Anyway, yeah… I’m trying to figure these things out.

Changing topics… you and I were talking recently about Playdead’s video game Limbo as well as their (somewhat) more recent release Inside. I brought it up because you had devoted a wall to the former. What is it about these games that have inspired you to reinterpret them in your work?

Wall mural of Limbo video game by Mario Jin
Wall mural painting by Mario Jin inspired by the video game Limbo.

Mario: Yes, I really like these games. The world and characters are so simple yet wonderful at the same time. But the gameplay and the stories are the best things about them. You have to think about how to overcome puzzles all the way up to the end. And the stories are speaking into the darkness of the world that the characters are entering.

I like how their stories inspire my imagination… and not in a way just meant to get you to buy the next episode. They really made me think. I did a piece of work based on Limbo. I think I’ll do another one about Inside also.

John: Cool. You can check out more of Mario’s work on Instagram and his official website.

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OWAG Track Light #1—> Acer (Portugal)

The “Track Light” series serves to briefly introduce a number of individuals involved
with the One World Artist Gallery (OWAG) from their various places around the globe.

<- – – – – 

Today, I talk with graffiti and street artist André Perreira (Acer).

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John: So, André– how did you get into art and graffiti/street art?

André: It started when I first began art school and met some big names in the portuguese graffiti scene at the time. This was around ’98/’99, at António Arroio, which is the best art school in Portugal! Most of those artists aren’t even active anymore, but I remember the names of Capone, Hel, Res and few others that were pretty strong in the scene back then.

John: What’s your memory of your first piece?

André: I have memories of my first attempts, but the biggest memory I carry with me is from when I entered my first “wall of fame” in 1999 along with some artists I admired.

John: So why do street artists use tags instead of their birth names to identify themselves?

André: In the graffiti scene all (graffiti) writers have a tag, which becomes their identity. Once the “street art” movement became part of the picture all that changed. So it’s all a matter of where you come from. I stick to my tag (alter-ego) of Acer because my background is as a graffiti writer. 

John: Why did you choose Acer as your tag?

André: Acer came from the word “Ace” and also just mixing up letters from my name. My friends picked it up and  started to call me by it, so it stuck.

John: Haha, simple enough. What’s the street art scene like in Portugal? Do you travel much to do work?

André: Portugal has a very strong street art scene right now with many local artists getting their work recognized all over the world. I travel a lot, but that’s mostly for modeling and acting jobs.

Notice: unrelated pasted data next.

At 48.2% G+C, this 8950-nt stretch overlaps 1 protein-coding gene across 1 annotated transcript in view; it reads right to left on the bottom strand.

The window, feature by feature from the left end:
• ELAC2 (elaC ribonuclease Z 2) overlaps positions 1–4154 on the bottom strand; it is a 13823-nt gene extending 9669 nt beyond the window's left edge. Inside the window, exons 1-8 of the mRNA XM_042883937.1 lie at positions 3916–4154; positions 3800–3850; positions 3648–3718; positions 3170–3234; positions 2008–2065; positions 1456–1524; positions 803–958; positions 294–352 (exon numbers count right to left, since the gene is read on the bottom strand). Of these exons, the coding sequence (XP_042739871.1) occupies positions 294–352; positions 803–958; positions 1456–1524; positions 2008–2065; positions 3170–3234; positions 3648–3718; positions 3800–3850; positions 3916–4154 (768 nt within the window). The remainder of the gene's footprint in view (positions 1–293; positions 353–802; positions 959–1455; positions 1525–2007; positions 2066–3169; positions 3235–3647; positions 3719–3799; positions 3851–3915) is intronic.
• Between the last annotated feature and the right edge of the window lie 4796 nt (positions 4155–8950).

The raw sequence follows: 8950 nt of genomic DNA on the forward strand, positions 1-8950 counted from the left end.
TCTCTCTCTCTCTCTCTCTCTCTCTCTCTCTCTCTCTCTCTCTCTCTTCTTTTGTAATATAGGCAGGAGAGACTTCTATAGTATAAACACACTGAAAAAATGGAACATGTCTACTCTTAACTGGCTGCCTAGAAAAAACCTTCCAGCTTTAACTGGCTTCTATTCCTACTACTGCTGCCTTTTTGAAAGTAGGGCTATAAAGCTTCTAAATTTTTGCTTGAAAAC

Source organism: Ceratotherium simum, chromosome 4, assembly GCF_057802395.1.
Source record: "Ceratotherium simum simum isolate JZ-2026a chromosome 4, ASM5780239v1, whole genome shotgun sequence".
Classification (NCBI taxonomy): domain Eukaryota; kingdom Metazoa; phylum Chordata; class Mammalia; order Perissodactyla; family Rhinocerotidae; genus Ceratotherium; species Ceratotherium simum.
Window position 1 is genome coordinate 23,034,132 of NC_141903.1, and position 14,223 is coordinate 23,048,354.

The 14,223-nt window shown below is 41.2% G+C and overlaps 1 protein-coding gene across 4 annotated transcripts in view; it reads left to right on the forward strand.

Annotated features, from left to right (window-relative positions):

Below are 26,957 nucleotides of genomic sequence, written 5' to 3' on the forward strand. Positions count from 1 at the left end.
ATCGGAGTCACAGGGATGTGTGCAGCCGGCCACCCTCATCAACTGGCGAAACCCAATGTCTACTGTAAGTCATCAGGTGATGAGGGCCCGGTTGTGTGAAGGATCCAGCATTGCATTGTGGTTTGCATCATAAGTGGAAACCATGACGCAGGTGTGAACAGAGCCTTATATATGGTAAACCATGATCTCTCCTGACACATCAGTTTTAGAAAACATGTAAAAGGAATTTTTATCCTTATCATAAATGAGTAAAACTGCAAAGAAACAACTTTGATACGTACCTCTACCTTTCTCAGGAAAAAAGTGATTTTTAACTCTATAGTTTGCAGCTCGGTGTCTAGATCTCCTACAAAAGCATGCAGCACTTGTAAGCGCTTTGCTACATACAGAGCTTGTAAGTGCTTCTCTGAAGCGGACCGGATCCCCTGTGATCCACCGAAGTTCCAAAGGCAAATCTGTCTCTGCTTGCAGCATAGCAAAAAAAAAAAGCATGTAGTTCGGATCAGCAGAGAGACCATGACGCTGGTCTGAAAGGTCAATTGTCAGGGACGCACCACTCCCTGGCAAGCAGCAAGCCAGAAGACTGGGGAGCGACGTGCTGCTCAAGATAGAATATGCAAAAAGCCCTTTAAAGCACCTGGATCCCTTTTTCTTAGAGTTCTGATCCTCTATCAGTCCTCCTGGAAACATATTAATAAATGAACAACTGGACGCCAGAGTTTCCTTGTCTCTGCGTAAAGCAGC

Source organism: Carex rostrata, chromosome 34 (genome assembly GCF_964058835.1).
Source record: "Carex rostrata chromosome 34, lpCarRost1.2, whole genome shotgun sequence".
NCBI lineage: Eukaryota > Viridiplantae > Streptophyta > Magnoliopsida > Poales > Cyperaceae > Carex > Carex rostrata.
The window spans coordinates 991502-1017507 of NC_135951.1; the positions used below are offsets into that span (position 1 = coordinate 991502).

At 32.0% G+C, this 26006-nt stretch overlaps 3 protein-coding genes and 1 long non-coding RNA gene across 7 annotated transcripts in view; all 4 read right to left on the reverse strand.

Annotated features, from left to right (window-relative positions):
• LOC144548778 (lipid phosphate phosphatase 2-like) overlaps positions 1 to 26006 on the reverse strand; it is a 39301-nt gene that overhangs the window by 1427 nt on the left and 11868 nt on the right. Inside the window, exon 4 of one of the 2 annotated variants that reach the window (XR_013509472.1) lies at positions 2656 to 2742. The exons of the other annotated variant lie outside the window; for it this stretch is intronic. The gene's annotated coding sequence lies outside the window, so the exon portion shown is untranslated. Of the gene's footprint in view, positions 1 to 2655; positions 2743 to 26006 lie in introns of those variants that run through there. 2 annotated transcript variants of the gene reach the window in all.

John: Who do you usually collaborate with? And who (or what) are some of your artistic inspirations?

André: I have to say the members of my crew Zk’s are both my partners and my biggest inspiration.

Acer and Zk’s.

John: What about modeling? How did you get into that?

André: Well, I started modeling for fun and to get some extra cash, because when we got hit by the financial crisis I couldn’t afford any longer to live only from my art. But soon I realized I had potential to do much more and became a professional international model and actor working around the world.

John: Nice! Sometimes what looks like a setback is really a kick in the ass to move forward, right? I actually had the same experience running a small black-box theatre in Manhattan. We shut it down around Christmas of ’98 and I left for South Korea, which launched the rest of my life’s work, really.

André: Failure is part of life; only when you fall down will you be able realize how strong you are to get back up. My advice to younger artists is to be true to yourself, find what you love and stick to it all the way… see and try different things, get inspired and keep developing your style and identity.

John: Right on. So who is the woman in the DrawBag you did up?

André: That woman is my wife. She’s my muse and the most beautiful woman I’ve ever seen. The design on that DrawBag is all about love. If I named it, I would call it “Romance Dawn”.

John: It’s a beautiful piece. So what music are you listening to these days?

André: I like to go heavy when it comes to music. Lately I’ve been listening to August Burns Red and Architects a lot… I mean A LOT.

John: And how can someone connect with you?

André: I have Instagram accounts for both my modeling and art work. And anyone can message me through Behance, too.